Mental Health Conditions and Substance Use

Understanding Dual Diagnosis

A dual diagnosis consists of the presence of a simultaneous mental health and a substance use condition. Because substance use and mental health conditions are commonly present together, dual diagnoses affect about half of the amount of people that are affected by mental illness. Without proper evaluation, diagnosis and treatment, both conditions may worsen the other.

Dual diagnosis is a broad term used to describe any two psychiatric disorders existing as comorbidities. This commonly includes depression, anxiety, mood disorders and addictive disorders.

Some examples of circumstances that may cause the presence of two different mental health conditions are:

  • Childhood trauma or neglect
  • Substance use (drug and alcohol addiction)
  • Stressful life events or change
  • Personality traits
  • Emotional physical and sexual abuse
  • Physical health problems

Types of Dual Diagnoses

The following mental health conditions may be present in a dual diagnosis:


Used as a broad term for several specific mood disorders, depression can be described as persistent low mood and difficulty concentrating in everyday life. Major depressive disorder, persistent depressive disorder, perinatal depression (or postpartum depression) and seasonal affective disorder all fall under the same category of depressive disorders. Anxiety and depression may both be present at the same time.

Anxiety Disorders

While occasional anxiety can be normal, persistent anxious feelings and behaviors can be a sign of an actual disorder. Anxious conditions consist of generalized anxiety disorder (GAD), panic disorder, phobias (specific fears), separation anxiety disorder, social anxiety disorder and selective mutism. Most of these conditions consist of symptoms like nervousness, restlessness, fatigue, difficulty concentrating, hypervigilance, irritability and racing thoughts.

Mood Disorders

Mood disorders is an umbrella term used to describe the following conditions: bipolar disorder, major depressive disorder, disruptive mood regulation disorder, persistent depressive disorder, premenstrual dysphoric disorder, dysthymic disorder and hypomania. For a psychiatrist to diagnose mood disorders, screenings and testing are necessary to ensure a proper evaluation. Symptoms of mood disorders may include depressive or manic episodes, mood swings, restlessness, high or low energy, difficulty concentrating, changes in sleep patterns, delusions and impulsive behavior.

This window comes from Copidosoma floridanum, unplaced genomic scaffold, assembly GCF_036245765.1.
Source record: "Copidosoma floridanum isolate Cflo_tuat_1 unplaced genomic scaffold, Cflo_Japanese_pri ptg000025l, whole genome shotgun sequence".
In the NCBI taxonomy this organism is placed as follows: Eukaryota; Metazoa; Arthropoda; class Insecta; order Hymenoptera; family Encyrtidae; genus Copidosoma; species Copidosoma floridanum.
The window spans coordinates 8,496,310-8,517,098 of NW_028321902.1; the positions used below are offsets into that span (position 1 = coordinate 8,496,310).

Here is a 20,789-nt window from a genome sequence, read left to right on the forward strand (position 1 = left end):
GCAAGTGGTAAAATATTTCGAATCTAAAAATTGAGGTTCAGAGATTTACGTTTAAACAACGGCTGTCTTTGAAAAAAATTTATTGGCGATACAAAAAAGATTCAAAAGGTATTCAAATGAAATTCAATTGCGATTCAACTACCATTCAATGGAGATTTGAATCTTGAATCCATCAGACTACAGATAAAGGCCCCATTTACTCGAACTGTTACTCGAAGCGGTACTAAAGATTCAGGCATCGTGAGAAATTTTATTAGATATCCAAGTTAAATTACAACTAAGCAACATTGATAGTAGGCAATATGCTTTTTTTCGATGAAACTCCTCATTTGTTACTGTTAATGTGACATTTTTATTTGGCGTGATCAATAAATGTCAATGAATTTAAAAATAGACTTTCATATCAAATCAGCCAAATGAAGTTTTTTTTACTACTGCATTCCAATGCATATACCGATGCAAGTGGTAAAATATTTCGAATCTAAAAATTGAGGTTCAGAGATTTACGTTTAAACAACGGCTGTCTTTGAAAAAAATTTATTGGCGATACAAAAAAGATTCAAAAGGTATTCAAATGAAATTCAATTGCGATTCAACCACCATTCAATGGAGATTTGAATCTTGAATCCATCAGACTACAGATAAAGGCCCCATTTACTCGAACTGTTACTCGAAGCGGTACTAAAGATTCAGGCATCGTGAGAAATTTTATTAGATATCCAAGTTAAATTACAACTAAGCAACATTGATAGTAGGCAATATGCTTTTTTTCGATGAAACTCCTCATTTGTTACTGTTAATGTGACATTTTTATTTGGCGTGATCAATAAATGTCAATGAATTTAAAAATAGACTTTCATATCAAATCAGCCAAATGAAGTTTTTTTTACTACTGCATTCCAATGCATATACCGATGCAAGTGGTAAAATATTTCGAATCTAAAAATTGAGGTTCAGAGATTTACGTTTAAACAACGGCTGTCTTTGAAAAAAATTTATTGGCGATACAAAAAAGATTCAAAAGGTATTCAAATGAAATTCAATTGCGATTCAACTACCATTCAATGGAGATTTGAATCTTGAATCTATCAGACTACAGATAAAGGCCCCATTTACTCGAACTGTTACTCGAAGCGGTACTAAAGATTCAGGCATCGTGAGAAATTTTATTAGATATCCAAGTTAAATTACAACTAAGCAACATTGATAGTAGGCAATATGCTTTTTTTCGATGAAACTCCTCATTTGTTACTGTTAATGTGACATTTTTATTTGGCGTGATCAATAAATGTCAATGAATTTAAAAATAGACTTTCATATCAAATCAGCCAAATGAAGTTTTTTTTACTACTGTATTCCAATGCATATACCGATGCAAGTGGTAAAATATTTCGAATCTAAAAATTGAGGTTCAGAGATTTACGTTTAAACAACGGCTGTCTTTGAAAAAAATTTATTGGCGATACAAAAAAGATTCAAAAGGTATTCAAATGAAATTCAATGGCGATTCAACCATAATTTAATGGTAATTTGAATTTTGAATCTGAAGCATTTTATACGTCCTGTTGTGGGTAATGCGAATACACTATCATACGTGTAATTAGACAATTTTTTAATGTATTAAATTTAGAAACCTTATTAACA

Different mood disorders and types of bipolar disorder (manic, depressive, etc.) will play a role in what symptoms or behaviors are present, including the presence of substance use.

Obsessive Compulsive Disorder (OCD)

Obsessive compulsive disorder is a relatively common condition that causes a person to have recurrent, uncontrollable or intrusive thoughts that results in repetitive behavior. A person with OCD may have different triggers than another person with the same condition, meaning it varies case by case. Common symptoms of obsessive-compulsive disorder are hypervigilance, anxiety, panic attacks, repetitive speech or movements, impulsivity and intense fear.

Eating Disorders

There are many kinds of eating disorders, all of which are dangerous and may become fatal if left untreated. They’re described as having a preoccupation with eating patterns, food, body image, weight and shape. Common eating disorders are anorexia nervosa, bulimia nervosa and binge-eating disorder. Each type of eating disorder varies in symptoms, but they commonly present as an obsession with what a person eats, restrictive dieting, binge/purge eating, emaciation, fear of gaining weight, distorted body image and other health issues like anemia.

Substance Use Disorders